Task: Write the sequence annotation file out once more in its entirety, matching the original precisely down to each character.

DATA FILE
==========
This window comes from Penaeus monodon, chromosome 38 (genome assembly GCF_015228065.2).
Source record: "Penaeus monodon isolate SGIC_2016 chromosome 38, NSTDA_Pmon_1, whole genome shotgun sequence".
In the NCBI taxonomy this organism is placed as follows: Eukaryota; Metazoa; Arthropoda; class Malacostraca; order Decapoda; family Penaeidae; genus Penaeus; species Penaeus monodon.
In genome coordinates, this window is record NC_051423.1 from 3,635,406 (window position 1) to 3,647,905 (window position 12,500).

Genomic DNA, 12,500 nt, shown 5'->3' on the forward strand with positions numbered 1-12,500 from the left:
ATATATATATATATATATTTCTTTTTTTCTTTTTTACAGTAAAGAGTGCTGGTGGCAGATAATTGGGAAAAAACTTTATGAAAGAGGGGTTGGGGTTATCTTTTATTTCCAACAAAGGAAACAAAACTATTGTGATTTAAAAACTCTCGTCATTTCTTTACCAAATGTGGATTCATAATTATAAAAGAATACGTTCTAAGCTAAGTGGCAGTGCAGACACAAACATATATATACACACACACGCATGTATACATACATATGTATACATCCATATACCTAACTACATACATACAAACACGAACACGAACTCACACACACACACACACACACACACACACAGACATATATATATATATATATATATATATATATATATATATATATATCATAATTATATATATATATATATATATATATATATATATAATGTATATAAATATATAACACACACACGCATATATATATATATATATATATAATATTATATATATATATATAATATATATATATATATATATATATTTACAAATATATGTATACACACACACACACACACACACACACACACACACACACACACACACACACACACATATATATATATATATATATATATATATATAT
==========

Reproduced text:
This window comes from Penaeus monodon, chromosome 38 (genome assembly GCF_015228065.2).
Source record: "Penaeus monodon isolate SGIC_2016 chromosome 38, NSTDA_Pmon_1, whole genome shotgun sequence".
In the NCBI taxonomy this organism is placed as follows: Eukaryota; Metazoa; Arthropoda; class Malacostraca; order Decapoda; family Penaeidae; genus Penaeus; species Penaeus monodon.
In genome coordinates, this window is record NC_051423.1 from 3,635,406 (window position 1) to 3,647,905 (window position 12,500).

Genomic DNA, 12,500 nt, shown 5'->3' on the forward strand with positions numbered 1-12,500 from the left:
ATATATATATATATATATTTCTTTTTTTCTTTTTTACAGTAAAGAGTGCTGGTGGCAGATAATTGGGAAAAAACTTTATGAAAGAGGGGTTGGGGTTATCTTTTATTTCCAACAAAGGAAACAAAACTATTGTGATTTAAAAACTCTCGTCATTTCTTTACCAAATGTGGATTCATAATTATAAAAGAATACGTTCTAAGCTAAGTGGCAGTGCAGACACAAACATATATATACACACACACGCATGTATACATACATATGTATACATCCATATACCTAACTACATACATACAAACACGAACACGAACTCACACACACACACACACACACACACACACAGACATATATATATATATATATATATATATATATATATATATATATATCATAATTATATATATATATATATATATATATATATATATAATGTATATAAATATATAACACACACACGCATATATATATATATATATATATAATATTATATATATATATATAATATATATATATATATATATATATTTACAAATATATGTATACACACACACACACACACACACACACACACACACACACACACACACACACACACATATATATATATATATATATATATATATATAT